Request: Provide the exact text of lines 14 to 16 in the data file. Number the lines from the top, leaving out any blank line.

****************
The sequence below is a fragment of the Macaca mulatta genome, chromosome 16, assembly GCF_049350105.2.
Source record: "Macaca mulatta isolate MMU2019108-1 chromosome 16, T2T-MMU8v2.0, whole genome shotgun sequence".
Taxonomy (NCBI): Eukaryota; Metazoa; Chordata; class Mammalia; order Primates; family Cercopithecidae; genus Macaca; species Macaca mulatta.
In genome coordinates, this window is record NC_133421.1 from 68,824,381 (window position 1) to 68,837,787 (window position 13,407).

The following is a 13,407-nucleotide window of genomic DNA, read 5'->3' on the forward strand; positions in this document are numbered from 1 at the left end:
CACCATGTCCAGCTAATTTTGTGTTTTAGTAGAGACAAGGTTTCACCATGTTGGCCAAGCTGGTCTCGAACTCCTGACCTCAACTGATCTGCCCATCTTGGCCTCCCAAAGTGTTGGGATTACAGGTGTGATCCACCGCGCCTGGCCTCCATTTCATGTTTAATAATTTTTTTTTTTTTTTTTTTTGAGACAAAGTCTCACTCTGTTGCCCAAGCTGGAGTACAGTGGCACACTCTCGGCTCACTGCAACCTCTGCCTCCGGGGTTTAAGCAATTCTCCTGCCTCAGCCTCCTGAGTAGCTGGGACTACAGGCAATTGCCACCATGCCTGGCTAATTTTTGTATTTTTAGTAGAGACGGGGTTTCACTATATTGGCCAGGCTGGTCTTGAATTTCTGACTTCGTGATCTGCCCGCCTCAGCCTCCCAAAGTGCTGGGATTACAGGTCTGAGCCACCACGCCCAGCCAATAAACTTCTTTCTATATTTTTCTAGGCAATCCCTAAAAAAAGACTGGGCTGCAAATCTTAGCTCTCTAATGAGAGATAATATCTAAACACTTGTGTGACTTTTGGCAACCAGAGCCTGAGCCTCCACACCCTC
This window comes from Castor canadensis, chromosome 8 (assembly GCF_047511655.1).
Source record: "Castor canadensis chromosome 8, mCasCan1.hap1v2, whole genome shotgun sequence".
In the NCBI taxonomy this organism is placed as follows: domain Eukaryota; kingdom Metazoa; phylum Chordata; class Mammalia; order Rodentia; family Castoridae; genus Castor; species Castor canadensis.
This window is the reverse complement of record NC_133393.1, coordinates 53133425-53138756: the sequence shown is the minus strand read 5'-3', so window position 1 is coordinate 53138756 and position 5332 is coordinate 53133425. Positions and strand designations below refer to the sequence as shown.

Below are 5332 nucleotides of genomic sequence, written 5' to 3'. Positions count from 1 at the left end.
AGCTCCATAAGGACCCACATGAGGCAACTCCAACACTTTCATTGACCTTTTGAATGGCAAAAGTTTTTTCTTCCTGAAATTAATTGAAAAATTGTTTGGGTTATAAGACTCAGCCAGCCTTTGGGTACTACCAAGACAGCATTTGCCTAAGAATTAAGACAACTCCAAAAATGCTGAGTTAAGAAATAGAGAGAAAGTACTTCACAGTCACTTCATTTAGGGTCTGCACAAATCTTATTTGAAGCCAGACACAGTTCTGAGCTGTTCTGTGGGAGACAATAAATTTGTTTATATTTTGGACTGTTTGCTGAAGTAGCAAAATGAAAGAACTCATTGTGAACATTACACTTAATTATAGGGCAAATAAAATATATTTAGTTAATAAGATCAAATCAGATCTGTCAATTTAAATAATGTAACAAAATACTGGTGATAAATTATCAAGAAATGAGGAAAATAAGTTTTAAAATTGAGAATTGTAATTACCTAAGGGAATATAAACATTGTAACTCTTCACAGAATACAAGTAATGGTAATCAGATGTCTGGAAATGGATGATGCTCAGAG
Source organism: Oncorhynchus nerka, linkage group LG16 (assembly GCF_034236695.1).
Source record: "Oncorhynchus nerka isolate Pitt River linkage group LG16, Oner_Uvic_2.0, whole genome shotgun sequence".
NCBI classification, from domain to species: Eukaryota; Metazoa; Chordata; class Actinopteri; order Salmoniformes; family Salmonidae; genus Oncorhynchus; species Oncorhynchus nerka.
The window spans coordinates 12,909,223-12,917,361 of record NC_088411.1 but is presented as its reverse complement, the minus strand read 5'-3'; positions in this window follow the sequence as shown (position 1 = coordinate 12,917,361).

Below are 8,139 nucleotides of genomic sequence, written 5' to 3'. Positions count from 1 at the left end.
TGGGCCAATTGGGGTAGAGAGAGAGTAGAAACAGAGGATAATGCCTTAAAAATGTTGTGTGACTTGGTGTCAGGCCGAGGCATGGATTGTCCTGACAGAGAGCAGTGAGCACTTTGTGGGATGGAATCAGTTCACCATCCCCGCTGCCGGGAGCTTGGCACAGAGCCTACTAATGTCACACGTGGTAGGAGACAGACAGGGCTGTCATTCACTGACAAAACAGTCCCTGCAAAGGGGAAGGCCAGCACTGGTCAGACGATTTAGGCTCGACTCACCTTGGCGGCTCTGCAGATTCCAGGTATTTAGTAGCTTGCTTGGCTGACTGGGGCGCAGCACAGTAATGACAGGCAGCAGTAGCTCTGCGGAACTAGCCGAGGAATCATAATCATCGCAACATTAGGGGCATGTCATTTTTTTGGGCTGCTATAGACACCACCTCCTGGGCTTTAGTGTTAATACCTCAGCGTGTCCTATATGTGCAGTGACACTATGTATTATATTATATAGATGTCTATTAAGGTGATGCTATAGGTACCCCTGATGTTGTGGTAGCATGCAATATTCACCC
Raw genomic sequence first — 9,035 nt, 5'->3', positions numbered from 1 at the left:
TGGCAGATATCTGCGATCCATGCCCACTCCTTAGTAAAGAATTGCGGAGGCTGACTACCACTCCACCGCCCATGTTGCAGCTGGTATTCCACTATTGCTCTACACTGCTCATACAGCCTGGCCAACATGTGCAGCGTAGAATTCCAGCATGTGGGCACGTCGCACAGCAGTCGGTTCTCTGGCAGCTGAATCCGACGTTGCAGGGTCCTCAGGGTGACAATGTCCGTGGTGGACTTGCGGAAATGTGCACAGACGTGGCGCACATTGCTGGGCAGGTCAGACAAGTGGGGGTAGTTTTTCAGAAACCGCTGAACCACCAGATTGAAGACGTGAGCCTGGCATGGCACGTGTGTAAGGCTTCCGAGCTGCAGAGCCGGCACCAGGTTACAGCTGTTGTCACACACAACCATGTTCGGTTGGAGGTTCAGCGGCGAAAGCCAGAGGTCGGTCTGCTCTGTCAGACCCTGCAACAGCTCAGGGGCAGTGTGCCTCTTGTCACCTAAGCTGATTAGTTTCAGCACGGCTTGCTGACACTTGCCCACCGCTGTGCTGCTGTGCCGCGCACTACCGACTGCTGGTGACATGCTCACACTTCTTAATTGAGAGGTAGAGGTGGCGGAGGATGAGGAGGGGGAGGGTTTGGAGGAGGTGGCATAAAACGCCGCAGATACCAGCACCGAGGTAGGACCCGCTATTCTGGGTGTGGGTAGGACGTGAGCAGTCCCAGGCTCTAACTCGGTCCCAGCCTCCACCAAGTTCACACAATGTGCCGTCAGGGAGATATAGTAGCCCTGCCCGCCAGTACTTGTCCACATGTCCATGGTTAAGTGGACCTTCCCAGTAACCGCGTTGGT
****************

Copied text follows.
Source record: "Oncorhynchus nerka isolate Pitt River linkage group LG16, Oner_Uvic_2.0, whole genome shotgun sequence".
NCBI classification, from domain to species: Eukaryota; Metazoa; Chordata; class Actinopteri; order Salmoniformes; family Salmonidae; genus Oncorhynchus; species Oncorhynchus nerka.
The window spans coordinates 12,909,223-12,917,361 of record NC_088411.1 but is presented as its reverse complement, the minus strand read 5'-3'; positions in this window follow the sequence as shown (position 1 = coordinate 12,917,361).